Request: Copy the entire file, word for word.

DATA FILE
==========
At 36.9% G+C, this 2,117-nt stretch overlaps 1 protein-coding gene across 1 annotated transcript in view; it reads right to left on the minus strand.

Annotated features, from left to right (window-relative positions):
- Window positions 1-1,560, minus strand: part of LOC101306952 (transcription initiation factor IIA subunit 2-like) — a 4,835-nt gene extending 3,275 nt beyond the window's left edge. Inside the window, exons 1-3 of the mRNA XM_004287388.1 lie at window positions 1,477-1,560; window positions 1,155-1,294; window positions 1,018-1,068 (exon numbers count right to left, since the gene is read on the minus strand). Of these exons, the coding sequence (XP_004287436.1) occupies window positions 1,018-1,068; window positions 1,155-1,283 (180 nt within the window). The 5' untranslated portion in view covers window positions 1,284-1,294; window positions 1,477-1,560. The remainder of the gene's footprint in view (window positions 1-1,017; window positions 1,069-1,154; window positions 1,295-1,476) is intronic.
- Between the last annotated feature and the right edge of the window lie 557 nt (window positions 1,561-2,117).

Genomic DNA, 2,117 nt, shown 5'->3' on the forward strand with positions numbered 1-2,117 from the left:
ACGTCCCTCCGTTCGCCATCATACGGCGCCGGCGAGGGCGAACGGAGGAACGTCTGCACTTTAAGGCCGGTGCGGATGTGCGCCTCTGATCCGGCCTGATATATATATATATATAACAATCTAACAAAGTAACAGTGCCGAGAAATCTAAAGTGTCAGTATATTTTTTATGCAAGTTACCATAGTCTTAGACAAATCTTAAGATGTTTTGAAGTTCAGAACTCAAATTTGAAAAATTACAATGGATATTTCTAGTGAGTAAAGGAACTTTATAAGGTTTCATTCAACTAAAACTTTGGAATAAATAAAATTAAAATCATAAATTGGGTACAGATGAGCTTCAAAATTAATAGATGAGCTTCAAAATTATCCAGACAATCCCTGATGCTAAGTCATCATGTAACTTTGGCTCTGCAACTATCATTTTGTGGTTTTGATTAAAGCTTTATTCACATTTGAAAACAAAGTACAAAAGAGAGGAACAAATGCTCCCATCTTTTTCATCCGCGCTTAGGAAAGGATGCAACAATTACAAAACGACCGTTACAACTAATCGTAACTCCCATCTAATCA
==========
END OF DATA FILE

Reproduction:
At 36.9% G+C, this 2,117-nt stretch overlaps 1 protein-coding gene across 1 annotated transcript in view; it reads right to left on the minus strand.

Annotated features, from left to right (window-relative positions):
- Window positions 1-1,560, minus strand: part of LOC101306952 (transcription initiation factor IIA subunit 2-like) — a 4,835-nt gene extending 3,275 nt beyond the window's left edge. Inside the window, exons 1-3 of the mRNA XM_004287388.1 lie at window positions 1,477-1,560; window positions 1,155-1,294; window positions 1,018-1,068 (exon numbers count right to left, since the gene is read on the minus strand). Of these exons, the coding sequence (XP_004287436.1) occupies window positions 1,018-1,068; window positions 1,155-1,283 (180 nt within the window). The 5' untranslated portion in view covers window positions 1,284-1,294; window positions 1,477-1,560. The remainder of the gene's footprint in view (window positions 1-1,017; window positions 1,069-1,154; window positions 1,295-1,476) is intronic.
- Between the last annotated feature and the right edge of the window lie 557 nt (window positions 1,561-2,117).

Genomic DNA, 2,117 nt, shown 5'->3' on the forward strand with positions numbered 1-2,117 from the left:
ACGTCCCTCCGTTCGCCATCATACGGCGCCGGCGAGGGCGAACGGAGGAACGTCTGCACTTTAAGGCCGGTGCGGATGTGCGCCTCTGATCCGGCCTGATATATATATATATATAACAATCTAACAAAGTAACAGTGCCGAGAAATCTAAAGTGTCAGTATATTTTTTATGCAAGTTACCATAGTCTTAGACAAATCTTAAGATGTTTTGAAGTTCAGAACTCAAATTTGAAAAATTACAATGGATATTTCTAGTGAGTAAAGGAACTTTATAAGGTTTCATTCAACTAAAACTTTGGAATAAATAAAATTAAAATCATAAATTGGGTACAGATGAGCTTCAAAATTAATAGATGAGCTTCAAAATTATCCAGACAATCCCTGATGCTAAGTCATCATGTAACTTTGGCTCTGCAACTATCATTTTGTGGTTTTGATTAAAGCTTTATTCACATTTGAAAACAAAGTACAAAAGAGAGGAACAAATGCTCCCATCTTTTTCATCCGCGCTTAGGAAAGGATGCAACAATTACAAAACGACCGTTACAACTAATCGTAACTCCCATCTAATCA